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, 30 (3), 261-70

Deproteinized Cancellous Bovine Bone (Bio-Oss) as Bone Substitute for Sinus Floor Elevation. A Retrospective, Histomorphometrical Study of Five Cases

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Deproteinized Cancellous Bovine Bone (Bio-Oss) as Bone Substitute for Sinus Floor Elevation. A Retrospective, Histomorphometrical Study of Five Cases

E S Tadjoedin et al. J Clin Periodontol.

Abstract

Objectives: To study in detail the performance of deproteinized cancellous bovine bone (DPBB, Bio-Osso) granules as a bone substitute, a histomorphometric was performed on five patients treated with DPBB for reconstruction of the severely atrophic maxilla.

Material and methods: DPBB was used as mixture with autogenous bone particles, in concentrations that increased from 20% to 100% DPBB, with the time of healing increasing accordingly from 5 to 8 months. A total of 20 vertical biopsies was taken at the time of fixture installation and used for histomorphometry as undecalcified Goldner stained sections.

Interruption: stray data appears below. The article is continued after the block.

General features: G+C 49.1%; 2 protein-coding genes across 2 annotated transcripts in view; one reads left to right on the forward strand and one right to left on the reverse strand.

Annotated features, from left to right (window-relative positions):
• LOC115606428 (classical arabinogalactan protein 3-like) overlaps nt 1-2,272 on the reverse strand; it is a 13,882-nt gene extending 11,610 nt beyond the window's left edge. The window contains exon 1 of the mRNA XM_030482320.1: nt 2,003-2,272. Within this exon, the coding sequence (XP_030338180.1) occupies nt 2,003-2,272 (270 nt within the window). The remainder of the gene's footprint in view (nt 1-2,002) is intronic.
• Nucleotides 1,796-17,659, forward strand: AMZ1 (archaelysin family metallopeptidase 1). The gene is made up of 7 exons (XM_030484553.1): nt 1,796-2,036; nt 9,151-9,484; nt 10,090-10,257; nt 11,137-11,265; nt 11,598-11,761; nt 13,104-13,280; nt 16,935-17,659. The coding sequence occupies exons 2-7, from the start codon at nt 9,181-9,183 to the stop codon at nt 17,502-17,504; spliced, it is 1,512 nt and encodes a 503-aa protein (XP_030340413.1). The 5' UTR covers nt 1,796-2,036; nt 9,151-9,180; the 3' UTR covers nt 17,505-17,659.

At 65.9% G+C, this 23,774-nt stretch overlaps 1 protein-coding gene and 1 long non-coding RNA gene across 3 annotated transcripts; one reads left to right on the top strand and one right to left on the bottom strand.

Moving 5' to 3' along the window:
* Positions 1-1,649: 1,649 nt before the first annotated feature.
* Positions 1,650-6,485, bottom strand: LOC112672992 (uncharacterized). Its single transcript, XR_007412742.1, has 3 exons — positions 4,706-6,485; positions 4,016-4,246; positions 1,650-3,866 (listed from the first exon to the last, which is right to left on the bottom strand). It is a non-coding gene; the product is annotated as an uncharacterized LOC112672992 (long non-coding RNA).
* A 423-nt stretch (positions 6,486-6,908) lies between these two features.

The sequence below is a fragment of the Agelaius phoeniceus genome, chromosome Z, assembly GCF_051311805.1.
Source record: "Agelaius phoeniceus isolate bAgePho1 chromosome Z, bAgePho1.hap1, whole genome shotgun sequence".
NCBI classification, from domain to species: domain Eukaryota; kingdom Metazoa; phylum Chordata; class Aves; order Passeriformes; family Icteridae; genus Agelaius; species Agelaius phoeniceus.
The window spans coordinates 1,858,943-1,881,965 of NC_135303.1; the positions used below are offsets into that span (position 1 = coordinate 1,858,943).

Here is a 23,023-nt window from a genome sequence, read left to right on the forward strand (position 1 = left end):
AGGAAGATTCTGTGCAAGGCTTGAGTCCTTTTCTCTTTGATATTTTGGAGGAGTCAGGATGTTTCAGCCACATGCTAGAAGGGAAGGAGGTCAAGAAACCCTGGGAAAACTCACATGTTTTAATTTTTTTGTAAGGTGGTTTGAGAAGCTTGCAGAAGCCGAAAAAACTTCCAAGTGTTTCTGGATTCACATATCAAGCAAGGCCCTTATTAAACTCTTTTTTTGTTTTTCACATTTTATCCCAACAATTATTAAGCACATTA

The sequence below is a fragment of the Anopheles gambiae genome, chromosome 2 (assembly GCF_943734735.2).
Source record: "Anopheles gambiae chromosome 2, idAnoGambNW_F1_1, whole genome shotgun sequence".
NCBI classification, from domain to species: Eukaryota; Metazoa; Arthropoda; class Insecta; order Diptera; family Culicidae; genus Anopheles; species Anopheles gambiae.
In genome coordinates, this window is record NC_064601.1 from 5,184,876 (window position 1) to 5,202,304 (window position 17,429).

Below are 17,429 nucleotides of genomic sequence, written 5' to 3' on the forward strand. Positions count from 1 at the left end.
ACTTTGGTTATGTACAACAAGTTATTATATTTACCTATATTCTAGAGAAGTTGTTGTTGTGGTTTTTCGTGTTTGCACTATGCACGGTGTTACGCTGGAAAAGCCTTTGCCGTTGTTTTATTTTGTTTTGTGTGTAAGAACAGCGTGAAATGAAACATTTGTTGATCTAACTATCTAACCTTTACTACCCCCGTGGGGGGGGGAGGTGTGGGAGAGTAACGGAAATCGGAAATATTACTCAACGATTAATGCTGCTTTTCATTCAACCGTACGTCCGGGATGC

Results: The results show that in all cases, the DPBB granules had been interconnected by bridges of vital newly formed bone. The volume of bone in the grafted area correlated inversely with the concentration of DPBB grafted, and varied between 37% and 23%. However, the total volume of mineralized material (bone plus DPI3B granules) remained within the same range in all five patients (between 53% and 59%). The high values for osteoid and resorption surface, and the presence of tartrate-resistant acid phosphatase-positive multinucleated osteoclasts in resorption lacunae, indicated that bone remodeling was very active in all grafts. Osteoclasts were also observed in shallow resorption pits on DPBB surfaces. The percentage DPBB surface in contact with bone remained stable at about 35% and could not be related to the proportion of DPBB grafted.

Conclusion: Although the number of patients examined was limited, the data suggest that deproteinized cancellous bovine bone, preferably combined with autogenous bone particles, is a suitable material for sinus floor elevation in the severely atrophic human maxilla.

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